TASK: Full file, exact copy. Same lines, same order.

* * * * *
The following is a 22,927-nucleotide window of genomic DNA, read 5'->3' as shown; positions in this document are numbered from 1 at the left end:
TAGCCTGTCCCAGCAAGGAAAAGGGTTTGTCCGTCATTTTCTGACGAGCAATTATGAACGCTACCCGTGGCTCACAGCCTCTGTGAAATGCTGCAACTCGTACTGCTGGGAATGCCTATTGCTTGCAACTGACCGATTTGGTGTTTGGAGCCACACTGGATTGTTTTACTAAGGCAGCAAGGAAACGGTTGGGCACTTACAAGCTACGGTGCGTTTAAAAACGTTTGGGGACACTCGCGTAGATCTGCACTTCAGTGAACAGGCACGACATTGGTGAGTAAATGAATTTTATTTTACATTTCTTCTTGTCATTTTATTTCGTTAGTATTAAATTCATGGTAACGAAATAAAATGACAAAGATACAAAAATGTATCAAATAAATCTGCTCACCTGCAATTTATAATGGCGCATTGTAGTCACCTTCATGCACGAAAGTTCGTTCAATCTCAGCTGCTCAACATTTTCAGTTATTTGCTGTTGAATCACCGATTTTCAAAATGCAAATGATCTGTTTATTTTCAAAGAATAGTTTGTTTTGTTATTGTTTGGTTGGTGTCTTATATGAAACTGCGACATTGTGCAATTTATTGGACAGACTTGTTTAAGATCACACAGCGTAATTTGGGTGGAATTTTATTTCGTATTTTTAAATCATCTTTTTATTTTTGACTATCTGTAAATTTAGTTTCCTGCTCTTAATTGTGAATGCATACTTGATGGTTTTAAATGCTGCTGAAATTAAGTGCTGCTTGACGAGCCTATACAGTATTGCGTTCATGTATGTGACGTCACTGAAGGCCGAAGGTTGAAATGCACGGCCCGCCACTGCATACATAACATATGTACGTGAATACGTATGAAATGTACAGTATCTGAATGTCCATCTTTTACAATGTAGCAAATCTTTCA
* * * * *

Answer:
The following is a 22,927-nucleotide window of genomic DNA, read 5'->3' as shown; positions in this document are numbered from 1 at the left end:
TAGCCTGTCCCAGCAAGGAAAAGGGTTTGTCCGTCATTTTCTGACGAGCAATTATGAACGCTACCCGTGGCTCACAGCCTCTGTGAAATGCTGCAACTCGTACTGCTGGGAATGCCTATTGCTTGCAACTGACCGATTTGGTGTTTGGAGCCACACTGGATTGTTTTACTAAGGCAGCAAGGAAACGGTTGGGCACTTACAAGCTACGGTGCGTTTAAAAACGTTTGGGGACACTCGCGTAGATCTGCACTTCAGTGAACAGGCACGACATTGGTGAGTAAATGAATTTTATTTTACATTTCTTCTTGTCATTTTATTTCGTTAGTATTAAATTCATGGTAACGAAATAAAATGACAAAGATACAAAAATGTATCAAATAAATCTGCTCACCTGCAATTTATAATGGCGCATTGTAGTCACCTTCATGCACGAAAGTTCGTTCAATCTCAGCTGCTCAACATTTTCAGTTATTTGCTGTTGAATCACCGATTTTCAAAATGCAAATGATCTGTTTATTTTCAAAGAATAGTTTGTTTTGTTATTGTTTGGTTGGTGTCTTATATGAAACTGCGACATTGTGCAATTTATTGGACAGACTTGTTTAAGATCACACAGCGTAATTTGGGTGGAATTTTATTTCGTATTTTTAAATCATCTTTTTATTTTTGACTATCTGTAAATTTAGTTTCCTGCTCTTAATTGTGAATGCATACTTGATGGTTTTAAATGCTGCTGAAATTAAGTGCTGCTTGACGAGCCTATACAGTATTGCGTTCATGTATGTGACGTCACTGAAGGCCGAAGGTTGAAATGCACGGCCCGCCACTGCATACATAACATATGTACGTGAATACGTATGAAATGTACAGTATCTGAATGTCCATCTTTTACAATGTAGCAAATCTTTCA